Telomeres and Aging

There are trillions of cells in our body and at any given time a great number are dividing furiously to keep us alive and well. The process is directed by genes sitting on the 23 pairs of chromosomes found in the nucleus of each and every cell. The chromosomes are long sequences of DNA that contain all our genetic material. Each pair of chromosomes consists of one from your mother and one from your father and they are twisted around each other to form a structure called the double helix.

Chromosomes are paired strands of DNA formed as double helix

Of particular interest to the scientists at T.A. Sciences are the ends of each chromosome known as telomeres. Telomeres have no genetic function; they are simply stretches of DNA (repeats of base pairs) that protect the rest of the chromosome. These little bits of DNA are critical to healthy cell function and have been likened to the plastic tips on shoelaces because they prevent the chromosome from "fraying."

However, telomeres become progressively shorter each time the cell divides. When they get too short, cells reach replicative senescence and can no longer divide. The result can be the various conditions associated with old age.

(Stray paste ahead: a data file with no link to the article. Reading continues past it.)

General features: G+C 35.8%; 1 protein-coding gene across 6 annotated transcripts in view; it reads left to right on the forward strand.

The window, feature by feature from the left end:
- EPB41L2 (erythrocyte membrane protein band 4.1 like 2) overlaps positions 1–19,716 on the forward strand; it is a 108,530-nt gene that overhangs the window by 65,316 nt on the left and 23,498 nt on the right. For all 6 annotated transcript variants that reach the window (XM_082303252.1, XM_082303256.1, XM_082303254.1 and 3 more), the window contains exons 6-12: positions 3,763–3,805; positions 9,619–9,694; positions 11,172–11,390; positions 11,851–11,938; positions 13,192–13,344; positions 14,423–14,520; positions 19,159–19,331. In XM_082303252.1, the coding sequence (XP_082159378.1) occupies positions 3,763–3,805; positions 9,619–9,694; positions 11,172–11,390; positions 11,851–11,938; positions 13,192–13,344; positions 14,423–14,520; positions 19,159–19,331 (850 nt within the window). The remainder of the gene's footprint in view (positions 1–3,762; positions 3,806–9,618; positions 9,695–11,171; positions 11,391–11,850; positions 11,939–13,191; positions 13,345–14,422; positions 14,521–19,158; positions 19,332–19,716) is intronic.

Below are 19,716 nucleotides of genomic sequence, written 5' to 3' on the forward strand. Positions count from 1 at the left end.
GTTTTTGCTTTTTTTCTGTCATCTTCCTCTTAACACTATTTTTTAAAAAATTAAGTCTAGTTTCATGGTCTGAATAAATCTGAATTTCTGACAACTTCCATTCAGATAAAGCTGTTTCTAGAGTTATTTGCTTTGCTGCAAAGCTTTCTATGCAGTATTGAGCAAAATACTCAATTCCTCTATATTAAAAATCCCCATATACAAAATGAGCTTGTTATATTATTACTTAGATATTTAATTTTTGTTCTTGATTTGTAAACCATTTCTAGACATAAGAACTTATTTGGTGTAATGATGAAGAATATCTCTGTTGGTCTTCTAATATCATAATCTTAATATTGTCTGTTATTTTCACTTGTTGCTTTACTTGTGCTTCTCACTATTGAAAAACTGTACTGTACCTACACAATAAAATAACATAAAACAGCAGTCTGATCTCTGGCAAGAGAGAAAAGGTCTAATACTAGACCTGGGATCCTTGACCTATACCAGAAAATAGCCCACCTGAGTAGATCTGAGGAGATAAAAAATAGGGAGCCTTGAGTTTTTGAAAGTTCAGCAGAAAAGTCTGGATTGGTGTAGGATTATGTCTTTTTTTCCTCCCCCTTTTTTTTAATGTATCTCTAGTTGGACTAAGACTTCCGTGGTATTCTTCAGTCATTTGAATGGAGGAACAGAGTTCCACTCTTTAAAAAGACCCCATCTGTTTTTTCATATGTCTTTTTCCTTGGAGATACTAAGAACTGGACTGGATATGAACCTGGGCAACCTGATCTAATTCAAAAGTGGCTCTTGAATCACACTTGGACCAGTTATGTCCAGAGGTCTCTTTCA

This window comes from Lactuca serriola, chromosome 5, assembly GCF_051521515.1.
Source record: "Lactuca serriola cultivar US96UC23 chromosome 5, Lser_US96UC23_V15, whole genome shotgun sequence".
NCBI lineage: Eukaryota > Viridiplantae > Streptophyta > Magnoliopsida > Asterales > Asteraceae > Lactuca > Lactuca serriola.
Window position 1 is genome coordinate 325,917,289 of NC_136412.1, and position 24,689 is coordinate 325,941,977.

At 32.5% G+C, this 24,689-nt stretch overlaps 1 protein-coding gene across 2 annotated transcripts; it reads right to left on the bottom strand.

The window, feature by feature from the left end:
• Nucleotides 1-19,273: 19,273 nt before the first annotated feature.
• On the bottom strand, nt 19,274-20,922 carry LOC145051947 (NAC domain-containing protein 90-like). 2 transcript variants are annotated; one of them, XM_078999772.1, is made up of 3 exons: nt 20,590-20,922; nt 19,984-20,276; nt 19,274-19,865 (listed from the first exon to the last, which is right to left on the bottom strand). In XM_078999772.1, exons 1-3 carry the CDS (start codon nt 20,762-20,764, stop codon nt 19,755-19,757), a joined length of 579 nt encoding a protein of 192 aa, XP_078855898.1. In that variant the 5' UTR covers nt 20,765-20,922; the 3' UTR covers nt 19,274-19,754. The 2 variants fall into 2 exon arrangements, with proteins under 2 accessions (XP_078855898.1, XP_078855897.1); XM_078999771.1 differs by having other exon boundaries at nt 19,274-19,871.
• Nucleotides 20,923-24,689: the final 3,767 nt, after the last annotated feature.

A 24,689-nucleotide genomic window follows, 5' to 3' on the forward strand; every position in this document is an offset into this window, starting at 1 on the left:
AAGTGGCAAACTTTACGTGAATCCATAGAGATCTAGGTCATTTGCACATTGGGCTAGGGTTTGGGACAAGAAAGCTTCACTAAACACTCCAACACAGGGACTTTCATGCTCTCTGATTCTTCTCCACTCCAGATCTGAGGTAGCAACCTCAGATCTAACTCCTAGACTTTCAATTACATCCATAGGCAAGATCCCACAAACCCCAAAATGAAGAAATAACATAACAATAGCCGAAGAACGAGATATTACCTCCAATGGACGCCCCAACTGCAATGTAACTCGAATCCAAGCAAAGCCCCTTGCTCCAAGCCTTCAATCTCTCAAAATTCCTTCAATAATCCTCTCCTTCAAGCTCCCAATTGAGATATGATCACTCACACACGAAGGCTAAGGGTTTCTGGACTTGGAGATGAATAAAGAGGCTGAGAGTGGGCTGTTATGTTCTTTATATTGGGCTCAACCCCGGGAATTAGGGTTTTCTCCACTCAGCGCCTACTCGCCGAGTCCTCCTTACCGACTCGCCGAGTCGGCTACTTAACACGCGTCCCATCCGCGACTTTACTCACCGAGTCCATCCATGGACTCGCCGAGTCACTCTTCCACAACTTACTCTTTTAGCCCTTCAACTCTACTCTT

As cells divide over time...

...telomeres shorten and eventually cell division stops

Scientists have only recently begun to understand the critical importance of shortened telomeres. Research has shown that people over sixty who have long telomeres experience greater heart and immune system health than their age-matched counterparts with shorter telomeres. Thus, it is becoming well-understood that maintaining telomere length is preventing age-related decline.

The phenomenon of cellular aging was first noted by Professor Lenhard Hayflick in 1961. He discovered that cells cannot divide beyond a specific number of times. This is called the Hayflick Limit. Cells reaching this limit become old. Although Professor Hayflick discovered this important scientific principle, he had no idea what caused it.

It took almost thirty more years before the role telomeres play in cellular aging was finally understood. In 1990, Calvin Harley at McMaster University in Canada and Carol Greider at Cold Spring Harbor Laboratory in the USA discovered that telomere shortening goes hand-in-hand with the aging process and is the direct cause of cells reaching the Hayflick Limit.